Vinyl records keep growing in popularity every day with their ability to showcase an artist’s artwork and sound in a lot more depth and quality compared to what some other music supports offer. Indeed, having a collection or even just a single record is something that has become fashionable, and vinyl is something that will grow old with you without getting old itself. But have you ever wondered how they were made back in the day?
Before becoming a true symbol of musical culture, vinyl records went through various phases material-wise to come up with the perfect structure so as to produce the best high-quality sound possible. Traveling back to a time post World War II and before the British invasion took over the rock scene, namely the fifties, a decade where this round, black spiral-looking object became more or less what it is today. We thought we would explore how they were made back in the time, capturing the very best of an artist’s material, while looking exquisitely stylish.
Before the fifties, records were often made of a specific material called shellac which is a resin produced by a female lac bug. However, as from the beginning of the decade, a new material called vinyl became the new way to make a record come to life, hence the fact they were originally called “shellac records” then “vinyl records”.
The primary step in producing a record is obviously to have some studio recordings. Once they’re all complete, you are good to go with the technical stuff. Speaking of which, by reading this little trip down a the-history-of-vinyl lane, we can assure you that you will be able to explain how they were made like a pro after this. So here we go with some very technical yet interesting terms regarding our beloved vinyl.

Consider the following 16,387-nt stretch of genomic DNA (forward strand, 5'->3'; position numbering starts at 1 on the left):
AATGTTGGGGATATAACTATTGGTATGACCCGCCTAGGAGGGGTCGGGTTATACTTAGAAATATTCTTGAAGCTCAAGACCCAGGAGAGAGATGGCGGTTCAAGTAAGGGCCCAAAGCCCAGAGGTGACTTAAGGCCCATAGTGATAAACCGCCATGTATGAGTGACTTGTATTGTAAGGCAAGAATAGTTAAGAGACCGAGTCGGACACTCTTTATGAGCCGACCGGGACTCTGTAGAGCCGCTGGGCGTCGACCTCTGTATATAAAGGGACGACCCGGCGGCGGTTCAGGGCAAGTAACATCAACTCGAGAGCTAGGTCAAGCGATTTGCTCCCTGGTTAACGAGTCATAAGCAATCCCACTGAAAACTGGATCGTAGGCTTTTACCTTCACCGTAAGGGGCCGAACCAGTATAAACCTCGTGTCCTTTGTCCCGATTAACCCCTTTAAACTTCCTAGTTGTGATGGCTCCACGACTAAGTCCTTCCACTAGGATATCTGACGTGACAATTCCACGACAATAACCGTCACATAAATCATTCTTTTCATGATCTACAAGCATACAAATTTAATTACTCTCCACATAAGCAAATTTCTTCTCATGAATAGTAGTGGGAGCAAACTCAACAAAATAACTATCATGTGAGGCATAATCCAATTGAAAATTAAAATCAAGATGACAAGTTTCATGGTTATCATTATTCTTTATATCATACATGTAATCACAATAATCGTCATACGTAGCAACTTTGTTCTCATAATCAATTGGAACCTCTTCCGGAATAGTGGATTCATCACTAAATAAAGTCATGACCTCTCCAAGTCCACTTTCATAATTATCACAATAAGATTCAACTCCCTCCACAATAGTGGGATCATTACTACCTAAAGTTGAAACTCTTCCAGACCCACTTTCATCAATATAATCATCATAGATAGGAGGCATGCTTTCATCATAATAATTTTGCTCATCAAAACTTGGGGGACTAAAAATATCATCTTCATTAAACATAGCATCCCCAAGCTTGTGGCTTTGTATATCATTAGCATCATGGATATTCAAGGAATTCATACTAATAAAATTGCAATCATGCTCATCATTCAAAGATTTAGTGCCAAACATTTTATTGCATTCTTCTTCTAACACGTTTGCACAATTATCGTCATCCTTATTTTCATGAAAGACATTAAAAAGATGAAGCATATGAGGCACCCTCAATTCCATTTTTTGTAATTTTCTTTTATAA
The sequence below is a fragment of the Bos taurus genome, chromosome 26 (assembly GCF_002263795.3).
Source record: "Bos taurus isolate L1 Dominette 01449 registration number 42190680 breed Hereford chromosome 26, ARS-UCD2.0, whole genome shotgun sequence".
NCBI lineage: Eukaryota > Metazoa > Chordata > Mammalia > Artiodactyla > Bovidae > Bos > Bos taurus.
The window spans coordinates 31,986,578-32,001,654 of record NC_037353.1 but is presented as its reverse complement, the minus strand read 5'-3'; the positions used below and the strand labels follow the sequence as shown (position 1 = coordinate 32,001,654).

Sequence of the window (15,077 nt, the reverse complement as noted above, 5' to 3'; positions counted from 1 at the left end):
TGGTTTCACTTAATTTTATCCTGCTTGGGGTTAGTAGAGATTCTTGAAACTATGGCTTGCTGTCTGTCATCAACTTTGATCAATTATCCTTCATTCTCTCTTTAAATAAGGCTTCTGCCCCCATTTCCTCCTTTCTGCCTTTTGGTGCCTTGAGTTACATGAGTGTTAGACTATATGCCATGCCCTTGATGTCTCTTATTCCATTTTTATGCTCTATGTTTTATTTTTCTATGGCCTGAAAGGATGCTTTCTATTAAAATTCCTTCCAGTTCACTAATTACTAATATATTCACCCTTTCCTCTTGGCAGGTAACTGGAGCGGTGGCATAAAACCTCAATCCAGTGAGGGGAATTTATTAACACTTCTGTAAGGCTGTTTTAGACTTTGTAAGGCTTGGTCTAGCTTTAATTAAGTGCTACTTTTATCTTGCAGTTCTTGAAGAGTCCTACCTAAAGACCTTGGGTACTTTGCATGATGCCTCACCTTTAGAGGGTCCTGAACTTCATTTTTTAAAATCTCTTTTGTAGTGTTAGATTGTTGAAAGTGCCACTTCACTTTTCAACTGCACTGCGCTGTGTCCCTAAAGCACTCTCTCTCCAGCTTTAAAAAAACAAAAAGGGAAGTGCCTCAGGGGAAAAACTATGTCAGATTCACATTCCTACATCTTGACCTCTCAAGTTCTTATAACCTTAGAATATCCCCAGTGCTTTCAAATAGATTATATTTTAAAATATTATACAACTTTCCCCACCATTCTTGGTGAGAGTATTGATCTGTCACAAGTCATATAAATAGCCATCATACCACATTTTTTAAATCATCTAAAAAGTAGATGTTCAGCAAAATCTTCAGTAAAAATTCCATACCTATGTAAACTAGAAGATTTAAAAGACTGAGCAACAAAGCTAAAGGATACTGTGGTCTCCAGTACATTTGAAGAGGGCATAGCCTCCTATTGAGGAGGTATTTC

When the recordings are complete, a lacquer is placed on a record-cutting machine which will then create electric signals. These signals will travel all the way up to the needle. So far so good. Still focusing on the needle, it then starts to engrave the spiral-like aspect that we can see on both sides of a record, making its way towards the centre of it. As soon as the pattern is carved, it is then sent to a production company, who will coat it in metal, so as to have a metal master which is used as a metal basis, otherwise called a mother.
Then comes in the stampers, AKA the negative versions of the recording which will become the actual vinyl. To make sure everything stays in place, the stamper is placed in a hydraulic press before the vinyl is sandwiched in between. The steam of the press makes it easier for the stampers to engrave the pattern in the plastic and thus to finish the product. Finally, the disc will be stiffened using cool water and giving us this unique black object we have grown so fond of.
This technique was used during the fifties and has stayed pretty much the same today, with a few changes of course. Nowadays, records are a lot more flexible than they once were and they are also a lot more resistant. Bearing that in mind, the fifties considerably changed the way they were produced. They might not be as fragile as they once were, but that doesn’t mean that every record-lover shouldn’t owe it to themselves to store their collection in the best possible way.
Here, some of the steps have been photographed and captured by Al Q: